Despite efforts to build technology that would enable visibility, reliance on the one-to-many connectivity requirements remain a primary difficulty for many. A shipper may need to connect to hundreds, or even thousands, of trading partners (as shown above). That's a challenge: Many trading partners are small, unsophisticated companies that lack the capabilities or inclination to be connected. If you can't connect with virtually all of your trading partners, there are holes in the supply chain. This can make the data and reporting suspect and, ultimately, unusable.
This is also a challenge for service providers. In the extended scenario, every carrier would individually connect with each of its major customers and trading partners, each with its own specific requirements. This adds a large burden in terms of communication as well as maintaining up-to-date information on what could be hundreds of customer portals or other communication connections.
Can Cloud Connect Supply Chain Partners?
The answer to these challenges may be a cloud-based, multi-tenant platform. It also could be envisioned as a social-media community of customers and service providers, which is analogous to the concept of a social-media community for transportation and logistics.
Shippers, receivers and service providers all join the cloud-based community and readily connect to each other. You can go online and "friend" (now a verb) my chosen air carrier, railroad, truck line or ocean carrier. Just as easily, the service providers can friend its customers and clients. The virtue in this is you tap into an existing network and enjoy the full benefits of that immediately.
For the provider, you only need to put core information out there once—news announcements, changes, contacts, scheduling, public pricing, service options and so on. When you update your schedules, service or anything else, you only do it one time. All trading partners can see the same information at the same time. This is the cloud-future that's available to us now.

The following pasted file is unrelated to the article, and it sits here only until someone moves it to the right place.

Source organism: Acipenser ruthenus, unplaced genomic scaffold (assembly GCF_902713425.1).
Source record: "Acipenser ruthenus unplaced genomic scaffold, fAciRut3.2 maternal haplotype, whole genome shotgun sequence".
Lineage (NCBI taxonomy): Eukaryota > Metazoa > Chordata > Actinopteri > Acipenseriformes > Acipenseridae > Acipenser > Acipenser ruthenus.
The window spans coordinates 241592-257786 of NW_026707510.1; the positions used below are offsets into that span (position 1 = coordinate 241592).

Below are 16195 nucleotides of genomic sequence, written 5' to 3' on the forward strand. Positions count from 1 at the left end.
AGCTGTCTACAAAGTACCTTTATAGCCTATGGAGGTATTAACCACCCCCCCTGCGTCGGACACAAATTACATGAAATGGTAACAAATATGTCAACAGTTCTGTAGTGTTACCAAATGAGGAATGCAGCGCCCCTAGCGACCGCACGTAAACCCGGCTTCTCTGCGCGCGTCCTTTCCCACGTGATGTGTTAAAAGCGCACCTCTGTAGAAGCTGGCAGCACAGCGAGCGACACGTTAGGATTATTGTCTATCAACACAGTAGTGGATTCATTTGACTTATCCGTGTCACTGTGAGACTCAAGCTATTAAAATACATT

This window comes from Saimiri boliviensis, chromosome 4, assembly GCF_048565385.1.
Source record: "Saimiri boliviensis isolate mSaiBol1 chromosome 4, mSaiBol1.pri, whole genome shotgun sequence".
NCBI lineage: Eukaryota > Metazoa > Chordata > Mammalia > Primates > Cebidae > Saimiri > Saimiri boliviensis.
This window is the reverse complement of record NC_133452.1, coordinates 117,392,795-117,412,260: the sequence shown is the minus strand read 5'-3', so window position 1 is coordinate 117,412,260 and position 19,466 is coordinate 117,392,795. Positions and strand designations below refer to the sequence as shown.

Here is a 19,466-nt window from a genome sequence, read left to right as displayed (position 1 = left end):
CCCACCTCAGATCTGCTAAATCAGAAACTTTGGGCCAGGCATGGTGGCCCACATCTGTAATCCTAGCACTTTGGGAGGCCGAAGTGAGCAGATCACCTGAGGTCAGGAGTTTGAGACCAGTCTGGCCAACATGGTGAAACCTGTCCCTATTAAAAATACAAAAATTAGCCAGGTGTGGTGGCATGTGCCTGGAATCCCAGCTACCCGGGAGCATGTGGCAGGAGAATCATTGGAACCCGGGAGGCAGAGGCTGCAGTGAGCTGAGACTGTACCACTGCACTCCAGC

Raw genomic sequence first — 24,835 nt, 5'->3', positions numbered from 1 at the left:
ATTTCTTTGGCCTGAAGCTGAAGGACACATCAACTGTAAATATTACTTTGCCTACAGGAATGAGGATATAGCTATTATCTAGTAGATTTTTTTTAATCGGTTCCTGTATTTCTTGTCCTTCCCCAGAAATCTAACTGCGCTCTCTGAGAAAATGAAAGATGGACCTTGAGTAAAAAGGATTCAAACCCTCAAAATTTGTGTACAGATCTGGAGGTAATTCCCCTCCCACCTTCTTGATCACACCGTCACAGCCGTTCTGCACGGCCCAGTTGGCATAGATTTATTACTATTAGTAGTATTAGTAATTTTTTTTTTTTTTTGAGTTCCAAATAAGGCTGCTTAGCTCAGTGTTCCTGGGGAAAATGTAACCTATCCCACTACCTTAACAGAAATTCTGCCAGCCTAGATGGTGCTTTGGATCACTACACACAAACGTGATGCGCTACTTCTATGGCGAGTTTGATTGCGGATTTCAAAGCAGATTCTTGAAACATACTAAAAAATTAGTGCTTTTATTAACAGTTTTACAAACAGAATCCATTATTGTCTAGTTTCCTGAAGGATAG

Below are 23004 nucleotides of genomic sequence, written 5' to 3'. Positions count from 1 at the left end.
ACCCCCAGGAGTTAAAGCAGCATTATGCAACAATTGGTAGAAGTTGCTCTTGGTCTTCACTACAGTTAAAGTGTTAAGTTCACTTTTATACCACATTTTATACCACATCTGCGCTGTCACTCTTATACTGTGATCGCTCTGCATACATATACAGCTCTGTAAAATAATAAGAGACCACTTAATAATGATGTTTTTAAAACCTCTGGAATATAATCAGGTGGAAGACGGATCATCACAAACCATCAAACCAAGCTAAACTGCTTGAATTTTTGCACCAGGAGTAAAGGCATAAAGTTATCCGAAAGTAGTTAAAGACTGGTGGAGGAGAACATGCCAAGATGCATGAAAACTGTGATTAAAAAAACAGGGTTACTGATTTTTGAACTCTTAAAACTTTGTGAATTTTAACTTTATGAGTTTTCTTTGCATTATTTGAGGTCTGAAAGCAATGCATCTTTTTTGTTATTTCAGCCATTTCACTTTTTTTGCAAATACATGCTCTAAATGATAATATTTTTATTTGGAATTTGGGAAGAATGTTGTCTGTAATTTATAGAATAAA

There's no silver bullet, and more work remains to be done. But—and it's a big "but"—a fully integrated, network-based community of trading partners can provide the foundation to drive business intelligence in terms of visibility and event management.
This platform can provide complete end-to-end visibility, preferably at the SKU level. Once you have that, you can see into your supply chain and determine what's causing the most common disruptive bugaboo: Transit-time variability. Simply put, if you have variability, you need inventory to cover potential stock-outs if you don't perform well. On the other hand, if you can see inside the entire supply chain, you can determine what's causing the variability.
Some things can be fixed with corrective action. Some things can't be fixed, so you may need to either adjust your plans or alter your supply chain to remedy the situation. The long-term benefit, however, is having the core tools to do an accurate diagnostic and break-fix that will drive continuous improvement of supply chain reliability and predictability. With a reliable and predictable supply chain, you can produce trust in performance—and when you do that, you remove excess inventory in the pipeline. This is one of the major levers in producing bottom-line value from improving supply chain performance.
The ability—and capability—from a process and technology standpoint is in its infancy. No one has mastered it yet, but the opportunities exist to improve supply chain performance markedly to drive out real and meaningful value across the enterprise.
Brooks Bentz is a managing director in the Operations Consulting group at Accenture, a global management consulting, technology services and outsourcing company. Follow everything from CIO.com on Twitter @CIOonline, Facebook, Google + and LinkedIn.